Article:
COVID-19 has moved customer service associates from the contact center to the couch at a time when they are seeing call volume surges of epic proportions. For some enterprises, this has resulted in receiving an additional 6,000 calls per hour — paving way for fraudsters to exploit the chaos and confusion by attacking underprepared and overworked agents.
With 44% of Americans believing their personal information is more vulnerable to fraud as businesses transition to work-from-home, customers are losing confidence in organizations’ ability to protect them. Meanwhile, a staggering 80% of consumers say that the way a brand responds to their needs specific to the COVID-19 crisis will impact their likelihood of doing business with them in the future. These findings illustrate the tremendous pressure on brands to deliver a positive experience without opening the doors to bad actors.
Here are some best practices that will help:
Use analytics to address changing call traffic:
Call volume has been on the rise since the start of COVID-19. Some brands have responded by eliminating time-consuming security procedures to satisfy callers, which inadvertently makes life easier for bad actors. Others have increased security, sacrificing a seamless experience for customers. Call data is vital to uncovering when traffic spikes (like during major news announcements, or at different times of the day) and why people are calling, both of which will advise on how to align your call center resources. For example, adjusting staffing to cover hours (or days) of expected excess calls will keep from spreading agents thin. Proactively communicating with customers (even within the IVR) may also reduce the number of calls that require agents, but only if you can accurately predict why they are calling.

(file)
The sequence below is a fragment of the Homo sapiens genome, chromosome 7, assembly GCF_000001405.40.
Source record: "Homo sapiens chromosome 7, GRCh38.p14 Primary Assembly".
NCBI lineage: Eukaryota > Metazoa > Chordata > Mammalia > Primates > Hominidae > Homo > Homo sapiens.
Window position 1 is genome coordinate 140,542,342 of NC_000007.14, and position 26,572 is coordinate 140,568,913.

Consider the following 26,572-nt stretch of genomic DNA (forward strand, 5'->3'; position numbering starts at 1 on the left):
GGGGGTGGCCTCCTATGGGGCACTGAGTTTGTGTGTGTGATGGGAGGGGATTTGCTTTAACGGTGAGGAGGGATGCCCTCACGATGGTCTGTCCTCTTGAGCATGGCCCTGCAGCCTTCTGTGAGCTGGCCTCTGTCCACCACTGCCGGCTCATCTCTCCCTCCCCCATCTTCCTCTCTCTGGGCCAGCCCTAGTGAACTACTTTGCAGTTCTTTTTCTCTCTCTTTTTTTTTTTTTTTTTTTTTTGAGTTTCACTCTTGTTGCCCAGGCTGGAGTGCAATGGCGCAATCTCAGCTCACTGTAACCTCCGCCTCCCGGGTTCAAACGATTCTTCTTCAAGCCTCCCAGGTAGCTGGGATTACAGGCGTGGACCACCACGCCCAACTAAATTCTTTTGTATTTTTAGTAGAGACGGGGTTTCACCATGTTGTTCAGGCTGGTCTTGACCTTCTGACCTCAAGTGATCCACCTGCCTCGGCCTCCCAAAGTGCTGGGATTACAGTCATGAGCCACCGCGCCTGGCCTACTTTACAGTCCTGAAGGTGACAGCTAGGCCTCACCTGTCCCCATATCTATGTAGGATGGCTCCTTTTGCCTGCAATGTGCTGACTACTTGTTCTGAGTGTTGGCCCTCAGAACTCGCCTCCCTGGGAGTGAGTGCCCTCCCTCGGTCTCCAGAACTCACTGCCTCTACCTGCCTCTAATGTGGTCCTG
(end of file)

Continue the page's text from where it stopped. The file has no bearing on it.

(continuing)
Equip agents with proper training and tools
Agents are under an enormous amount of pressure to help customers during these trying times. The same study mentioned above found that almost half of consumers (49%) say that they would stop doing business with a brand after only two or three poor customer service interactions. Meanwhile, fraudsters are praying on customer service agents that are overwhelmed with their new work from home systems and increased distractions in their environments.
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The crossover between the customer experience and security has never been so important, and so exposed. Now more than ever, it is imperative that contact center employees are properly trained to identify social engineering and phishing tactics. Fraudsters can be exceptionally prepared to impersonate a customer, vendor, or business partner, extracting sensitive information — or even funds — from agents. Protect your customers by updating employees with the most recent fraud trends pertinent to your business, and consistently communicate the most up-to-date company guidelines, processes, and expectations for agents. To eliminate any confusion for newly remote employees, create explicit tutorials for updated software, and invest in technology that will keep workflows efficient and direct, resulting in smoother, faster, and safer calls from work from home environments. Your employees will appreciate the support, and being prepared for fraud risks will help them stay vigilant when faced with high risk calls.
Utilize passive authentication
Authentication is necessary, but traditional methods like knowledge-based questions and one-time passcodes can cause delays and frustration for customers. Additionally, these methods are often easy for fraudsters to exploit. Instead, using passive authentication like an ANI match that safely pairs an incoming phone number with a customer account helps avoid call delays, and presents a more seamless customer experience for callers who are already stressed or agitated. ANI Matching can be easily executed, but does call for the ability to detect criminal techniques like call spoofing. ANI matching can be easily secured through ANI Validation.
At a time when demand for customer support is at an all-time high, creating a seamless customer experience prepared for fraudulent activity can seem like a daunting task but it doesn’t have to be. The best way to protect your customer service lines is to be prepared. Support your call center agents with resources as they work from home, and have methods in place to secure your phone lines before fraudsters invade. Organizations that are prepared to exceed customer expectations and deflect fraudster attacks will be able to stand the test of time.